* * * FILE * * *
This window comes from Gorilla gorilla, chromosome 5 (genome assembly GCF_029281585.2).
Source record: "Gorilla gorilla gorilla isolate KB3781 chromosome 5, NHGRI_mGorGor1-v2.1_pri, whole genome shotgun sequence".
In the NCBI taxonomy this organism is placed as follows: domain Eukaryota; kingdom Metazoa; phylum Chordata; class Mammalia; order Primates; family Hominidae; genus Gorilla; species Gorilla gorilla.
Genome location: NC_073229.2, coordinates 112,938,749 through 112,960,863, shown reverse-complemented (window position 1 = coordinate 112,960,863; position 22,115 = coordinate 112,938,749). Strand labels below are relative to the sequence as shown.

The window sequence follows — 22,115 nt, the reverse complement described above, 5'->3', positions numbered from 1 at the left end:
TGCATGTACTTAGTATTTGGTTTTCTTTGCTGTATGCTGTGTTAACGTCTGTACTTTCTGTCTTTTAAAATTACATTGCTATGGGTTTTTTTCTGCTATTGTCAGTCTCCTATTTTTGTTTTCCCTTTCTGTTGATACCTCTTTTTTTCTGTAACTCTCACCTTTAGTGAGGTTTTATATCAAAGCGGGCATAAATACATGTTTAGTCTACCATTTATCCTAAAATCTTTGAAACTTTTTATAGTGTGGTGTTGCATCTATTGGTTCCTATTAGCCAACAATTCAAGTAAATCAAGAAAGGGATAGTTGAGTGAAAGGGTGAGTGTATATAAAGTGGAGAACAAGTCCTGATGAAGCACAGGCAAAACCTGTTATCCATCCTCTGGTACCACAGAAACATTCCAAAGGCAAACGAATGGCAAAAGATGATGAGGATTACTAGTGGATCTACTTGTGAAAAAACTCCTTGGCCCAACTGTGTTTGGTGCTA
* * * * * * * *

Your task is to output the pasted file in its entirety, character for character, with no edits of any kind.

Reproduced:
This window comes from Gorilla gorilla, chromosome 5 (genome assembly GCF_029281585.2).
Source record: "Gorilla gorilla gorilla isolate KB3781 chromosome 5, NHGRI_mGorGor1-v2.1_pri, whole genome shotgun sequence".
In the NCBI taxonomy this organism is placed as follows: domain Eukaryota; kingdom Metazoa; phylum Chordata; class Mammalia; order Primates; family Hominidae; genus Gorilla; species Gorilla gorilla.
Genome location: NC_073229.2, coordinates 112,938,749 through 112,960,863, shown reverse-complemented (window position 1 = coordinate 112,960,863; position 22,115 = coordinate 112,938,749). Strand labels below are relative to the sequence as shown.

The window sequence follows — 22,115 nt, the reverse complement described above, 5'->3', positions numbered from 1 at the left end:
TGCATGTACTTAGTATTTGGTTTTCTTTGCTGTATGCTGTGTTAACGTCTGTACTTTCTGTCTTTTAAAATTACATTGCTATGGGTTTTTTTCTGCTATTGTCAGTCTCCTATTTTTGTTTTCCCTTTCTGTTGATACCTCTTTTTTTCTGTAACTCTCACCTTTAGTGAGGTTTTATATCAAAGCGGGCATAAATACATGTTTAGTCTACCATTTATCCTAAAATCTTTGAAACTTTTTATAGTGTGGTGTTGCATCTATTGGTTCCTATTAGCCAACAATTCAAGTAAATCAAGAAAGGGATAGTTGAGTGAAAGGGTGAGTGTATATAAAGTGGAGAACAAGTCCTGATGAAGCACAGGCAAAACCTGTTATCCATCCTCTGGTACCACAGAAACATTCCAAAGGCAAACGAATGGCAAAAGATGATGAGGATTACTAGTGGATCTACTTGTGAAAAAACTCCTTGGCCCAACTGTGTTTGGTGCTA